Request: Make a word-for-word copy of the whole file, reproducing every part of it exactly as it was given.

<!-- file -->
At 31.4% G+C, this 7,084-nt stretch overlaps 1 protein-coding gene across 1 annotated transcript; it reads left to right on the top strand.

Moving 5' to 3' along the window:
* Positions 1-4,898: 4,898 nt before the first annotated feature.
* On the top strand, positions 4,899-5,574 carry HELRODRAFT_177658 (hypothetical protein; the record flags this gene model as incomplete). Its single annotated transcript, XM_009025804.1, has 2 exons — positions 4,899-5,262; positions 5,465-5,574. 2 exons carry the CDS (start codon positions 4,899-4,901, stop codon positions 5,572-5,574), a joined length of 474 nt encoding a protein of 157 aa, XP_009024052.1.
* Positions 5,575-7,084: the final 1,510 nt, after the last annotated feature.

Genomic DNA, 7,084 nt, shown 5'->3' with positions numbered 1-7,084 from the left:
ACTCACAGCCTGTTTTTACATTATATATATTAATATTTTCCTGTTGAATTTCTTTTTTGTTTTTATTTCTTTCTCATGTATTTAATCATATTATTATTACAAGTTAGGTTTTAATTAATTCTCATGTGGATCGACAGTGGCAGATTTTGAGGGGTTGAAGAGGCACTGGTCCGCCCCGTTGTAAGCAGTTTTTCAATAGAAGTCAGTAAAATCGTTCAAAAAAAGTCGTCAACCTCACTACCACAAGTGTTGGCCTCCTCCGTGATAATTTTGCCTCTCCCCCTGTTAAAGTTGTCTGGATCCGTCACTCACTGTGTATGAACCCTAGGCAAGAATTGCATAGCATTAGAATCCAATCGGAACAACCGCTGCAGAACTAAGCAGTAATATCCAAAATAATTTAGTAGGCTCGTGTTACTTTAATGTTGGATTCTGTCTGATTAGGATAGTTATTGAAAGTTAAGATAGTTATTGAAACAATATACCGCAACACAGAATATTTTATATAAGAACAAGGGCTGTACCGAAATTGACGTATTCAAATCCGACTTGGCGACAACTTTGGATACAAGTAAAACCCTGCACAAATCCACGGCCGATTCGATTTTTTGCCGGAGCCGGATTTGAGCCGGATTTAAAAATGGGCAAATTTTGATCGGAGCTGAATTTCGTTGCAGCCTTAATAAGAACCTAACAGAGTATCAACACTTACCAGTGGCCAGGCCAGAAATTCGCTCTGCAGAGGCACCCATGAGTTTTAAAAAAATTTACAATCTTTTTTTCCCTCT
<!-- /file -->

At 31.4% G+C, this 7,084-nt stretch overlaps 1 protein-coding gene across 1 annotated transcript; it reads left to right on the top strand.

Moving 5' to 3' along the window:
* Positions 1-4,898: 4,898 nt before the first annotated feature.
* On the top strand, positions 4,899-5,574 carry HELRODRAFT_177658 (hypothetical protein; the record flags this gene model as incomplete). Its single annotated transcript, XM_009025804.1, has 2 exons — positions 4,899-5,262; positions 5,465-5,574. 2 exons carry the CDS (start codon positions 4,899-4,901, stop codon positions 5,572-5,574), a joined length of 474 nt encoding a protein of 157 aa, XP_009024052.1.
* Positions 5,575-7,084: the final 1,510 nt, after the last annotated feature.

Genomic DNA, 7,084 nt, shown 5'->3' with positions numbered 1-7,084 from the left:
ACTCACAGCCTGTTTTTACATTATATATATTAATATTTTCCTGTTGAATTTCTTTTTTGTTTTTATTTCTTTCTCATGTATTTAATCATATTATTATTACAAGTTAGGTTTTAATTAATTCTCATGTGGATCGACAGTGGCAGATTTTGAGGGGTTGAAGAGGCACTGGTCCGCCCCGTTGTAAGCAGTTTTTCAATAGAAGTCAGTAAAATCGTTCAAAAAAAGTCGTCAACCTCACTACCACAAGTGTTGGCCTCCTCCGTGATAATTTTGCCTCTCCCCCTGTTAAAGTTGTCTGGATCCGTCACTCACTGTGTATGAACCCTAGGCAAGAATTGCATAGCATTAGAATCCAATCGGAACAACCGCTGCAGAACTAAGCAGTAATATCCAAAATAATTTAGTAGGCTCGTGTTACTTTAATGTTGGATTCTGTCTGATTAGGATAGTTATTGAAAGTTAAGATAGTTATTGAAACAATATACCGCAACACAGAATATTTTATATAAGAACAAGGGCTGTACCGAAATTGACGTATTCAAATCCGACTTGGCGACAACTTTGGATACAAGTAAAACCCTGCACAAATCCACGGCCGATTCGATTTTTTGCCGGAGCCGGATTTGAGCCGGATTTAAAAATGGGCAAATTTTGATCGGAGCTGAATTTCGTTGCAGCCTTAATAAGAACCTAACAGAGTATCAACACTTACCAGTGGCCAGGCCAGAAATTCGCTCTGCAGAGGCACCCATGAGTTTTAAAAAAATTTACAATCTTTTTTTCCCTCT